UK Business Secretary Greg Clark announced on 11 March that a new enhanced regulator called the Audit, Reporting and Governance Authority will replace the existing Financial Reporting Council (FRC).
According to the government, the new regulator will be a statutory body with more transparency, which will directly regulate the biggest firms rather than delegate regulatory functions to their own professional bodies, among other changes.
The move comes after an independent review of the FRC by Sir John Kingman in December found the need for a new audit regulator “with a clear and precise sense of purpose”.
Australia’s whistleblower reforms received royal assent from Australia’s governor-general on 12 March, according to the country’s parliamentary website.
After receiving royal assent, the Treasury Laws Amendment (Enhancing Whistleblower Protections) Bill 2018 is now law. Companies will have six months to introduce whistleblower protection programmes.
The law introduces protections including giving whistleblowers the right to take their allegations to the media or to politicians 90 days after they disclosed it to their employer, provided there is evidence that doing so is in the public interest.
On the same day, the European Commission proposed new whistleblower rules for EU law. The rules include the requirement that companies create clear reporting channels for whistleblowers. The European Parliament and the Council of Europe will now decide whether to approve the rules.
Denmark’s business minister is pushing plans for the country’s Financial Supervisory Authority to be able to bypass the court system to impose fines to speed up cases against banks involved in money laundering, according to reports.
The move comes as a response to public anger over the €200 million Danske Bank money-laundering scandal.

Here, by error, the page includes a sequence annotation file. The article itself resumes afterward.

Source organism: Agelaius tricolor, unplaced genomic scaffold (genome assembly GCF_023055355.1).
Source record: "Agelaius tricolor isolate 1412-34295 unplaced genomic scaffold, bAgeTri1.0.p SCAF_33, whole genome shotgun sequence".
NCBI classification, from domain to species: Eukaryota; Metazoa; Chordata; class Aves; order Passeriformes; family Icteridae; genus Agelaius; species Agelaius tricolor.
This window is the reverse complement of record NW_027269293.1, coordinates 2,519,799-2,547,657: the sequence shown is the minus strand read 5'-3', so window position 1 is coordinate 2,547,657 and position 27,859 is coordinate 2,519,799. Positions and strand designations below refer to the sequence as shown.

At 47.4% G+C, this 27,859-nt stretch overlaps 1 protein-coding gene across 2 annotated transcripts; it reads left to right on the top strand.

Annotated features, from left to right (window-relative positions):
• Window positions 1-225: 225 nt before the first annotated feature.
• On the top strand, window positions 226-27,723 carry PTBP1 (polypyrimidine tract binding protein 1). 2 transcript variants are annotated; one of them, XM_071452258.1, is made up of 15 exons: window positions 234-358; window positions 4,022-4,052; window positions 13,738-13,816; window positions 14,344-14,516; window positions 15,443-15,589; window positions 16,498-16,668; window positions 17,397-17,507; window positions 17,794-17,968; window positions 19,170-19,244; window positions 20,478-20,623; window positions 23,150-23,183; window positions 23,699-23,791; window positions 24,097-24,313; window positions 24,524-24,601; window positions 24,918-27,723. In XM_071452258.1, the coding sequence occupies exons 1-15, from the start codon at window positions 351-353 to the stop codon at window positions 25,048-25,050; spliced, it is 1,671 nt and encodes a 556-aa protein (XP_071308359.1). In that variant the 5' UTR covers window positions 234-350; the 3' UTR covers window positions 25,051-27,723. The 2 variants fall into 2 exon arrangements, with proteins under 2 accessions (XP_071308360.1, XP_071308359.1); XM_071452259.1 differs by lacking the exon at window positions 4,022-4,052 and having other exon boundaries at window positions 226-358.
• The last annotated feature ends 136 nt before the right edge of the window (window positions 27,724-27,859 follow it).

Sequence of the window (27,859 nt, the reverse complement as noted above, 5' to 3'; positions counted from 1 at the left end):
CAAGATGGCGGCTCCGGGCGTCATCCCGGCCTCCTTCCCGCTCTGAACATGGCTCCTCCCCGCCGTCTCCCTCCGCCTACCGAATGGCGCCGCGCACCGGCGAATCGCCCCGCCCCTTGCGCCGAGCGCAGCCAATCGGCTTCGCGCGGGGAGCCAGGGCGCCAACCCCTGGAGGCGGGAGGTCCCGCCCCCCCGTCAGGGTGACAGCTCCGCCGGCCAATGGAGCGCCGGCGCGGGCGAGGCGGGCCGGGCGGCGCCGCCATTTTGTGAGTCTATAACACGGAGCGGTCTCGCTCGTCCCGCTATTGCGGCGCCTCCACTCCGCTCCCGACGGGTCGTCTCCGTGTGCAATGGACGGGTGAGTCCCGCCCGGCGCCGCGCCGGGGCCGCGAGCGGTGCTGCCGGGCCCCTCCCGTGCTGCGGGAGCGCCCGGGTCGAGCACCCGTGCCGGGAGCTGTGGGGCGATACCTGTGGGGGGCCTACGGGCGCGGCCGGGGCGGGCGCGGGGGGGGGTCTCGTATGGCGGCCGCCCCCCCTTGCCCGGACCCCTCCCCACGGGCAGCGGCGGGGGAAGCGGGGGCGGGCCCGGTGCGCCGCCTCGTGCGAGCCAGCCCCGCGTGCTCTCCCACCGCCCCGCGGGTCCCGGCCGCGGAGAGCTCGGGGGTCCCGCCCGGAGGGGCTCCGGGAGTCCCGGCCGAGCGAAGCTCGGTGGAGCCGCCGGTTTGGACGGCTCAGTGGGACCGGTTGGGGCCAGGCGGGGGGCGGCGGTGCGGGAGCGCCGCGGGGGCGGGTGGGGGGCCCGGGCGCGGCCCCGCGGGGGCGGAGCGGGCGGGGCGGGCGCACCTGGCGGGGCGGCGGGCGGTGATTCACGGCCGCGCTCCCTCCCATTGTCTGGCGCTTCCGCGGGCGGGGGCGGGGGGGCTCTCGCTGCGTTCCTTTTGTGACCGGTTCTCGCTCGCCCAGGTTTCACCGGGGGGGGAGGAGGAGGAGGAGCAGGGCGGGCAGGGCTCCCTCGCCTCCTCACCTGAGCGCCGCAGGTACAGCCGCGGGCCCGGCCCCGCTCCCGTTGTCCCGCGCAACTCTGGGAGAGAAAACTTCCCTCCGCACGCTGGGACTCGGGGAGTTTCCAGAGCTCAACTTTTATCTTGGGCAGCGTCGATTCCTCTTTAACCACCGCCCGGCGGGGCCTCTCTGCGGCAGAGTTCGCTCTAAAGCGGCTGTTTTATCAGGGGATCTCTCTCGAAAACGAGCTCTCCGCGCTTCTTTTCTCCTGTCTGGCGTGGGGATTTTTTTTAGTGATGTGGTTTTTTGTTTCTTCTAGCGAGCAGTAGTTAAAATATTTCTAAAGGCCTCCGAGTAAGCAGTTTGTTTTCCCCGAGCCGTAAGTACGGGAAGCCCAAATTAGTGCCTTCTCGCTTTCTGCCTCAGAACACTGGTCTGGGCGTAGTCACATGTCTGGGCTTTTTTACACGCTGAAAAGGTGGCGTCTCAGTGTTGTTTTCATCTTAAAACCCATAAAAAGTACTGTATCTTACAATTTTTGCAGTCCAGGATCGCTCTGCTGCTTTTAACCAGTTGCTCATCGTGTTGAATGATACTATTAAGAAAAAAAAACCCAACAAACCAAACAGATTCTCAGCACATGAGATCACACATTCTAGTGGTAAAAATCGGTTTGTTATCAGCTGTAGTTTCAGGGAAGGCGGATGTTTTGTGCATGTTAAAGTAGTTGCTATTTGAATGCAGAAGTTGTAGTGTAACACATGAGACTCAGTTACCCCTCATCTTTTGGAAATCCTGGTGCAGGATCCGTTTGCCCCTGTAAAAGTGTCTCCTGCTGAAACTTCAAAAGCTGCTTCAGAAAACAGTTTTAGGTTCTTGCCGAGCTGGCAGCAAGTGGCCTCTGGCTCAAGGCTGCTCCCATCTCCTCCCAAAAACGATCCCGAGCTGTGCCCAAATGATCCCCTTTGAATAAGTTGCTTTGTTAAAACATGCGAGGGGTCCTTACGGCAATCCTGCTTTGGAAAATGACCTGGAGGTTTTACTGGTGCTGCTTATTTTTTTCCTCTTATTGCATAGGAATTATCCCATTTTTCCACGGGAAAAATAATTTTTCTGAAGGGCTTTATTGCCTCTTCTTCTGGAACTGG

Business minister Rasmus Jarlov reportedly said that Denmark’s current disciplinary system involving the courts takes too long.
He said the changes would quicken the process but would require authorities to be sure of the misconduct and the possibility for banks to appeal against any fines imposed.
Brazil’s Ministry of Transparency and Comptroller General of the Union (CGU) has again pushed back the date when it will announce the results of its bribery investigation into UK engineering company Rolls-Royce.
In an email on 11 March, the CGU told GIR that it had changed its deadline in February to 20 August.
The CGU opened a formal investigation into Rolls-Royce in January 2018 and initially had until 17 July of that year to reach a decision. However, the agency told GIR in August that year that it had extended the deadline for at least another 180 days.
A jury at the US District Court for the Southern District of New York found former KPMG executive David Middendorf and ex-Public Company Accounting Oversight Board official Jeffrey Wada guilty of taking part in a scheme to help the firm pass the accounting regulator’s inspections.
In a statement on 11 March, the Manhattan attorney’s office said the jury convicted Middendorf of one count of conspiracy to commit wire fraud and three counts of wire fraud while Wada was convicted of one count of conspiracy to commit wire fraud and two counts of wire fraud.
Middendorf and Wada were each acquitted of one count of conspiracy to defraud the US, the office said.
The New York Attorney General’s office issued a subpoena to Deutsche Bank on 11 March for records relating to the financing of four Trump Organization projects, according to The New York Times.
The new inquiry by the New York attorney general, Letitia James, was prompted by the testimony of Michael Cohen, President Trump’s former lawyer. Cohen testified that Trump had inflated his assets in financial statements and provided copies of statements he said had been submitted to Deutsche Bank.
Jersey-based Investors Bank was also subpoenaed for the records relating to Trump Organization projects.
The Department of Justice (DOJ) announced on 12 March that it has entered into a US$33 million deferred prosecution agreement with flooring company Lumber Liquidators for filing false statements regarding the sale of laminate flooring from China.
The company admitted to knowingly filing a false and misleading statement to investors broadly denying allegations that its products did not meet health and safety standards and that it failed to comply with California Air Resources Board (CARB) regulations, as featured in a 2015 CBS news documentary.
The DOJ’s fraud section and lawyers from the Eastern District of Virginia prosecuted the case. Lumber Liquidators was represented by Richard Morvillo at Orrick.
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